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COVID-19: UN chief outlines path to sustainable, inclusive recovery in Southeast Asia

Tackling inequality, bridging the digital divide, greening the economy, and upholding human rights and good governance will be critical for Southeast Asia to recover from the COVID-19 pandemic, the UN Secretary-General said on Thursday.

António Guterres has released his latest policy brief on the crisis, which examines impacts on the 11 countries in the subregion and recommendations for the way forward that put gender equality at the centre of response efforts.

“As in other parts of the world, the health, economic and political impact of COVID-19 has been significant across Southeast Asia - hitting the most vulnerable the hardest”, he said in a video accompanying the launch.

Sustainable development off track

Southeast Asia comprises Brunei, Cambodia, Laos, Indonesia, Malaysia, Myanmar, the Philippines, Singapore, Thailand, Timor Leste and Viet Nam.

Prior to the pandemic, countries were lagging behind in achieving the Sustainable Development Goals (SDGs) by the 2030 deadline.

Despite strong economic growth, the policy brief reveals that the subregion was beset by numerous challenges including high inequality, low social protection, a large informal sector, and a regression in peace, justice and robust institutions.

Furthermore, ecosystem damage, biodiversity loss, greenhouse gas emissions and air quality were at “worrying” levels.

Inequalities revealed, tensions surfacing

“The pandemic has highlighted deep inequalities, shortfalls in governance and the imperative for a sustainable development pathway. And it has revealed new challenges, including to peace and security”, the Secretary-General said.

The current situation is leading to recession and social tensions, while several long-running conflicts have stagnated due to stalled political processes.

“All governments in the subregion have supported my appeal for a global ceasefire - and I count on all countries in Southeast Asia to translate that commitment into meaningful change on the ground”, he added.

Regional cooperation praised

The new coronavirus that causes COVID-19 first emerged in Wuhan, China, in late 2019, and the pandemic was declared in March. Globally, there have been more than 16.5 million cases, with nearly 657,000 deaths, the World Health Organization (WHO) reported on Wednesday.

While the disease arrived in Southeast Asia earlier than in the rest of the globe, the UN chief commended governments for acting swiftly to battle the pandemic.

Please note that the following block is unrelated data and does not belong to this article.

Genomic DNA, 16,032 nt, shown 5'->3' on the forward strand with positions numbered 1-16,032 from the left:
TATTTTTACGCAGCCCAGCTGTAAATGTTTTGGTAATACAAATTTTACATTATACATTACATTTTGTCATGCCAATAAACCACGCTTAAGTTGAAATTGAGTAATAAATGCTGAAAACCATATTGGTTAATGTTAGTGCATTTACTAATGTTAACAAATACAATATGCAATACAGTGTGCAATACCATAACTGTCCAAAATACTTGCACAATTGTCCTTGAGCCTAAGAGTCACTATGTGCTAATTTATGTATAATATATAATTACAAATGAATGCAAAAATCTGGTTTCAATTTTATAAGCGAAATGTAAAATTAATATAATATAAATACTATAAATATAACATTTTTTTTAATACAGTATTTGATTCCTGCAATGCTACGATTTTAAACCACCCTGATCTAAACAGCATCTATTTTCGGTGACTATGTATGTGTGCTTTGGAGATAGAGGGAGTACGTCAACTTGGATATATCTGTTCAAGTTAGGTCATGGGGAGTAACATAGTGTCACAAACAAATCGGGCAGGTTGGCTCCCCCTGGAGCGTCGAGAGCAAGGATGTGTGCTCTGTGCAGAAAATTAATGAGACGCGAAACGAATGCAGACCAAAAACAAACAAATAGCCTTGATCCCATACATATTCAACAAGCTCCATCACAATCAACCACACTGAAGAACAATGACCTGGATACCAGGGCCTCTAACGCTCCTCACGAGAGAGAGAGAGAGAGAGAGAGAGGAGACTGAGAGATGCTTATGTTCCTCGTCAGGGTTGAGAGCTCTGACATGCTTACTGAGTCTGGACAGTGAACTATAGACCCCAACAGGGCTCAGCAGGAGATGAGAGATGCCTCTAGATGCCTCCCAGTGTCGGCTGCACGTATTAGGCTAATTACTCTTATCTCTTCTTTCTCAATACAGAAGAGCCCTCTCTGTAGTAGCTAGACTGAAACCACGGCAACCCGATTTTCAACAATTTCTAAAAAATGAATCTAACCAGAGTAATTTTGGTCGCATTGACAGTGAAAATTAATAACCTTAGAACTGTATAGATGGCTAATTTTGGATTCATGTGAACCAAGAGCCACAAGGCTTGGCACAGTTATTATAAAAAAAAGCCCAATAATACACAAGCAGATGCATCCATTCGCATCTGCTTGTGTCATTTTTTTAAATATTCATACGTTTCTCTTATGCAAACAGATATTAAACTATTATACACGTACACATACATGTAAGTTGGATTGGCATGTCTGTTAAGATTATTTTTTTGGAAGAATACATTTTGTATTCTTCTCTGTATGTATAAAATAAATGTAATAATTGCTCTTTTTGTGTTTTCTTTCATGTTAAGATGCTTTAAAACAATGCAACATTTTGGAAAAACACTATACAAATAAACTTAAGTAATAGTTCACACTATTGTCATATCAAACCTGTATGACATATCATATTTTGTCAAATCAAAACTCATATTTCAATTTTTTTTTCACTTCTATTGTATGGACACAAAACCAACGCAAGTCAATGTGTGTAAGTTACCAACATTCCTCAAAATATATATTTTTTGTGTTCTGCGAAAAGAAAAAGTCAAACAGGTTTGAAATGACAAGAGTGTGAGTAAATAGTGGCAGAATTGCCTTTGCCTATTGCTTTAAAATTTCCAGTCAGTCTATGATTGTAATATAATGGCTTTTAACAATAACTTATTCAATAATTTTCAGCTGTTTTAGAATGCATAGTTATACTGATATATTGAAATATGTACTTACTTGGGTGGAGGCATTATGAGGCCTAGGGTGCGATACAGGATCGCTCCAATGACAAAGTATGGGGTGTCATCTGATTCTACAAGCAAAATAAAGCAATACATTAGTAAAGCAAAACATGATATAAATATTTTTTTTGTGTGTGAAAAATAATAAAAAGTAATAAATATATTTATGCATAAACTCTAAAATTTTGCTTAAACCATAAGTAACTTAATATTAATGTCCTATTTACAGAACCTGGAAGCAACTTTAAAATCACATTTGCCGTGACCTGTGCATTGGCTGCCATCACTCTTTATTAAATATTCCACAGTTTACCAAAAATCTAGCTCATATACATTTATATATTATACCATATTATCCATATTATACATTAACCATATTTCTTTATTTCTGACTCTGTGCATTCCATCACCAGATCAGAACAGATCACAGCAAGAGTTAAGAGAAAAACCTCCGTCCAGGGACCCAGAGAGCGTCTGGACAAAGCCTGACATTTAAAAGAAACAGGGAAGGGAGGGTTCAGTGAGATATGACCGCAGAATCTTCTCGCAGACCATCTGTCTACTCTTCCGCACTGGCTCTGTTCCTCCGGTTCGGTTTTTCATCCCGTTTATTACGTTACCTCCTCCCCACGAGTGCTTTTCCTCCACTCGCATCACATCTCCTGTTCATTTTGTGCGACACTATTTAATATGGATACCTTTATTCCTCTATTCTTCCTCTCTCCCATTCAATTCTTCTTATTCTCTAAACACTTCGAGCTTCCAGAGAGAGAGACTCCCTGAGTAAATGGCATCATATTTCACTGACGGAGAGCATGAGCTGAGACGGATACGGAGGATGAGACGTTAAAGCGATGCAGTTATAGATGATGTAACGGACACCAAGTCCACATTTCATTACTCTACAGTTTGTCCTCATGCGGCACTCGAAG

On average, they took 17 days to declare a state of emergency or lockdown after 50 cases of COVID-19 were confirmed, according to the policy brief.

“Containment measures have spared Southeast Asia the degree of suffering and upheaval seen elsewhere,” said Mr. Guterres, who also praised cooperation among the countries.

Four critical areas for response

The Secretary-General underlined four areas that will be critical to ensuring recovery from the pandemic leads to a more sustainable, resilient and inclusive future for Southeast Asia.

The first – tackling inequality in income, health care and social protection – will require short-term stimulus measures as well as long-term policy changes, he said.

Mr. Guterres also advised countries to bridge the digital divide so that no one is left behind in an ever-more-connected world.

ILO/Marcel Crozet
Factory workers in an assembly line in Cambodia.

Due to the over dependence on coal and other industries of the past, he encouraged “greening” the economy, including to create future jobs.

Upholding human rights, protecting civic space and promoting transparency are all intrinsic to an effective response, he concluded.

Advance gender equality

“Central to these efforts is the need to advance gender equality, address upsurges in gender-based violence, and target women in all aspects of economic recovery and stimulus plans,” the UN chief said.

“This will mitigate the disproportionate impacts of the pandemic on women, and is also one of the surest avenues to sustainable, rapid, and inclusive recovery for all.”

Though the challenge is formidable, the Secretary-General underlined the UN’s strong commitment to helping Southeast Asian countries achieve the SDGs and a peaceful future for all.